From the NCP we are only two women. We think we should be more, but we are just coping with the given circumstances that all the positions: political, executive and legislative are through appointment. We accept it for now, but women should have a larger share in representation; at least 25% of the share of the party in all executive and legislative positions. We hope that we can have more seats for women through the elections.

There is some delay in the Parliamentary work, but it's hardly worth mentioning. Any joined work starts slowly, with problems. Even the married life is that way: when it starts there are always some troubles and problems; it's a natural thing. The delay is only because of trying to make the work perfect.

We are just coming out of war; we want to get this constitution away from the emotions. We want to perfect this work, because the interest of the whole region depends on this constitution. So the delay is very natural. We are now working for a unified stand; we think that the differences are over, and we are going to endorse the constitution when we meet on the 18th of April. [At publication of the interview the State Constitution was still not endorsed by Parliament, NotE]

I am very sure the different tribes will live together harmoniously again, like before. Absolutely. Now we have started with very firm steps towards unity. We move towards unity, unification, the restoration of the social fabric; the peaceful coexistence and alliances. I don't think there will be problems; we just understood wrongly that the ways of demanding [our rights] were different. Now we're unified and we are going to ask for development for the people of South Kordofan.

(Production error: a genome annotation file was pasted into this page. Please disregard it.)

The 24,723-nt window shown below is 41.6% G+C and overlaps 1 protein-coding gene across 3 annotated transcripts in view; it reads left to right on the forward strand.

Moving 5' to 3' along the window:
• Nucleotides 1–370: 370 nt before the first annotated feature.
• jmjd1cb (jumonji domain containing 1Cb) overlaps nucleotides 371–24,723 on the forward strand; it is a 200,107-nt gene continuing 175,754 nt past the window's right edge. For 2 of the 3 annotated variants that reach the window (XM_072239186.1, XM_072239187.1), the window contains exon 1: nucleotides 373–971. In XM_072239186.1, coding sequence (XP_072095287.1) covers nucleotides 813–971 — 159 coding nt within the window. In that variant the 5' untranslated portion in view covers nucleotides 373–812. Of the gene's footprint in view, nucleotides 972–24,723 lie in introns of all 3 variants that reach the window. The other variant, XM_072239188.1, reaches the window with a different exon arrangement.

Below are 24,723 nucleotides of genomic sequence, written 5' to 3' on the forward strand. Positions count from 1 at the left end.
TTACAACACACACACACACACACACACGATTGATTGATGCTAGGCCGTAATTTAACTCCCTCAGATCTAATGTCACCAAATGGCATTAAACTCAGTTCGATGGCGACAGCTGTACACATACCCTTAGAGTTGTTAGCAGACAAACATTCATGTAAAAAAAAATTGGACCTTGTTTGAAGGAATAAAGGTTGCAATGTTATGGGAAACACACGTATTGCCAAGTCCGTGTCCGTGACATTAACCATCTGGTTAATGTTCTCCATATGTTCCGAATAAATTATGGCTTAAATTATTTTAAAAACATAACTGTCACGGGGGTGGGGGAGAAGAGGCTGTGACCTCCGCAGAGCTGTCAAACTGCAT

Everybody has his own party but it should only serve as a home to the political work: for the common interest we are unified in solidarity. The Government, the Legislative and even the party organs are coordinating; we are all working together and this will reflect on the citizens. Maybe the grass roots didn't pick it up yet, but we are keen to form joined committees to address the grass roots about the CPA, so the people will be unified. We will go forward.

Yes, I'm representing the NCP, but I want to speak as an MP and a citizen of South Kordofan only. We, from within the Parliament, vow to work as one hand for the development of South Kordofan: health, education, water and electricity. We vow to unify the State; we vow to get rid of the bitterness of the past. We will turn over this page of war, and start a new chapter of rehabilitation and development.

We are especially keen about the women: we are keen to give them education and capacity building; to see them rise; to give them health care and assistance in motherhood. We are focussing on women and children, regardless of SPLM or NCP, and we call upon the NGO's to stand by us to make our work successful.

Interviewed in Kadugli on April 7, 2006.